There is an old dictum (I am probably not quoting it exactly) which goes; “He who will not learn from history’s mistakes is doomed to repeat them.” In a sense, we take this dictum: very seriously in the Seminary. It holds true, and was originally formulated with a view to, world history. Nations and peoples who do not know history and have no appreciation for what has happened in the past are ignorant of the sins of long ago: In ignorance of them, the same sins are repeated again and again—with the gravest of consequences. We see this happening in the world all the time. That which brought the Roman Empire to its knees a millennium and a half ago is bringing upon America and Western civilization the same destruction.
But if this is true in world history, it is much more true in the history of the Church of our Lord Jesus Christ. And the consequences are more serious. We are speaking, after all, of the Church, that one body of believers in the world which is so important that all history has to do with it and with it alone. The Church which will not learn from its own history is a Church doomed to make the same mistakes which brought ruin and desolation upon the cause of Christ in the past. How else can one explain that the same old heresies which raised their ugly heads in years gone by are heresies which reappear in today’s Church world? Is the true and essential divinity of our Lord Jesus Christ denied today? Indeed it is. But the heresy is no different from that which brought havoc in the Church over 1500 years ago. Arminianism, as our Canons say, is the age-old heresy of Pelagianism resurrected out of hell. Yet Arminianism controls the life of the Church in large measure up to our present time. The evils are as great; the devastation brought about by it is as terrible.
I suppose that many would be shocked to learn that our Seminary has no fewer than six semesters devoted to a study, of the history of the Church. Church History is not considered all that important in today’s Theological Schools. This is not to say that there is no instruction in Church History; but, as often as not, this instruction is cursory and considered relatively unimportant. The reason is obvious. Today the plea is made for a gospel which is relevant to our modern times and can address man as he lives in the Twentieth Century, in our modern scientific age—an age when old truths are out-of-date and when new truths are called for. If the history of the Church is studied at all, it is studied because it is always somewhat interesting to erect museums which have on display ancient artifacts and which will satisfy people’s curiosity as to how others lived in bygone years. So, presumably, students who aspire to the ministry of the Word ought to have some passing acquaintance with the oddities of the Church of long ago so that, if necessary, they will be in a position to satisfy the curiosity of their parishioners should the question ever arise: “How did people do these things once upon a time?” And so Church History has taken a back seat to more contemporary studies; and, indeed, there is, in many areas of the Church’s life, a concerted and deliberate attempt made to disparage Church History and to wean the people of the Church from their heritage.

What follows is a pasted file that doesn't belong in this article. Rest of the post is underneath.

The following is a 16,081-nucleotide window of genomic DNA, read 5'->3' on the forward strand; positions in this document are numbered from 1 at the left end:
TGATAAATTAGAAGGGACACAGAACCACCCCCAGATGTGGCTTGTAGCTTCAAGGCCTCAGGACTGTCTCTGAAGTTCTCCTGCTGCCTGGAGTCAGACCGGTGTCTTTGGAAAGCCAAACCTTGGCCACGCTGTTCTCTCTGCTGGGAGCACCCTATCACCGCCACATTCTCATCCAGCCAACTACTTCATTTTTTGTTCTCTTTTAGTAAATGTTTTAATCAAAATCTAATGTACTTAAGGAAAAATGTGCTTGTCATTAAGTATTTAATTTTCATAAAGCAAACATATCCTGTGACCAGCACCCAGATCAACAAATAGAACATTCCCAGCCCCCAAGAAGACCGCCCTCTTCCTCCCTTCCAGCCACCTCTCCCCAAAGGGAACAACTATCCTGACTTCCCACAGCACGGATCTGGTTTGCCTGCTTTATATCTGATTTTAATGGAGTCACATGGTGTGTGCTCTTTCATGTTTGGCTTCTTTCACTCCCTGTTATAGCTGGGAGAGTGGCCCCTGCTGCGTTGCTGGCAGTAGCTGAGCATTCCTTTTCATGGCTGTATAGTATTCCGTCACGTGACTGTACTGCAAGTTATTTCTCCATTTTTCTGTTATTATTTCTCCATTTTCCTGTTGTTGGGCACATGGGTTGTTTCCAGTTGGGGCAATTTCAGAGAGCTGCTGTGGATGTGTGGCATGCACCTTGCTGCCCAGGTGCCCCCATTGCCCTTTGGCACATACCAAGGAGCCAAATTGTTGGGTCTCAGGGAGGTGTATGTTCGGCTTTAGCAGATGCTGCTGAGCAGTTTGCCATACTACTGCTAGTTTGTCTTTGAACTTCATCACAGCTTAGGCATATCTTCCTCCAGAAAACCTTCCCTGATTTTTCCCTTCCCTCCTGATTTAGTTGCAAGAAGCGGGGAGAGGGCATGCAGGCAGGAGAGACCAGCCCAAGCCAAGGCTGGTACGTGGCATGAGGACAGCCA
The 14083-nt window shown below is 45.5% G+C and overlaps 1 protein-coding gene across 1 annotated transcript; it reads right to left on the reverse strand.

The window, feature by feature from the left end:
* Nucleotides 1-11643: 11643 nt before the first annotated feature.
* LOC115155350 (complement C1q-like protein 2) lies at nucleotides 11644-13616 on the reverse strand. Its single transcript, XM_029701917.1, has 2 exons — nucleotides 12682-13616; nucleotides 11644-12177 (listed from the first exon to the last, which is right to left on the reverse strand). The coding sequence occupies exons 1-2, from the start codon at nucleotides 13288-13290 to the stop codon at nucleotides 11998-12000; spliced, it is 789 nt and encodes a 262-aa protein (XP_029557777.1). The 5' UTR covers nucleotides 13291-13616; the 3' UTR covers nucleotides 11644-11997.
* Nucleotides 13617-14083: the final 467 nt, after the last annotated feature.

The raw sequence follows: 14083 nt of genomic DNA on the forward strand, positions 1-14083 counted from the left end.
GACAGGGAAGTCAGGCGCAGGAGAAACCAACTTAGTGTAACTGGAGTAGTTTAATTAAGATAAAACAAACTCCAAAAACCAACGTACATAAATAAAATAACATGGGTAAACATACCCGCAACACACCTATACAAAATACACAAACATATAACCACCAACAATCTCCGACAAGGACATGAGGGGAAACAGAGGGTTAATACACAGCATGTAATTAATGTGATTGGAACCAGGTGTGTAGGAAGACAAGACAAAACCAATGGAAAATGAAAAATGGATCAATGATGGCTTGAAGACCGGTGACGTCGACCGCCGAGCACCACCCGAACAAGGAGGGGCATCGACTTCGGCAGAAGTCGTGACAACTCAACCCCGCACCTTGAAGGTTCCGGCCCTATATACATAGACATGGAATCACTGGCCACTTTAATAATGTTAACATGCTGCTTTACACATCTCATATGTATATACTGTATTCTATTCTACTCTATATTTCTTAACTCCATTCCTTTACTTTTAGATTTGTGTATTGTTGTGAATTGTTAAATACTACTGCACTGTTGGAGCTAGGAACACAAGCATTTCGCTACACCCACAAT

A total of six semesters! That is a great deal of time to be spending on the past!
What do we do with all that time?
The regular Church History courses are four in number. The first course deals with the history of the Church from the time of the apostles to the time of the Semi-Pelagian controversies of the Fifth and Sixth Centuries. In this course the students are required to learn about the history of the post-apostolic Church; the history of the great trinitarian and Christological controversies which filled the Church ,with turmoil but brought forth the great creeds of Christendom: The. Nicene Creed, the Chalcedonian Creed, and the so-called Creed of Athanasius. They will be exposed to the bitter battle which, the great Church father Augustine waged against the heresy of Pelagianism, the father of all Arminianism. They will have to know how the, devil sought by devious means to destroy the Church through every conceivable heresy and how God raised up great men who stood fearlessly for the truth though all the world was against them. They will have to learn how the Church argued and fought about the dates when Christmas and Easter would be celebrated; how the saints endured bitter persecution under the heavy hand of imperial Rome; how the evils in the Roman Catholic Church began in this period already when the calendar of the Church was crowded with, holidays for saints, when men sought holiness by sitting for years on the top of poles or letting bugs bite them in the desert sands of North Africa, when a hierarchy of clerics arose in the Church to rob the people of God of their office of all believers.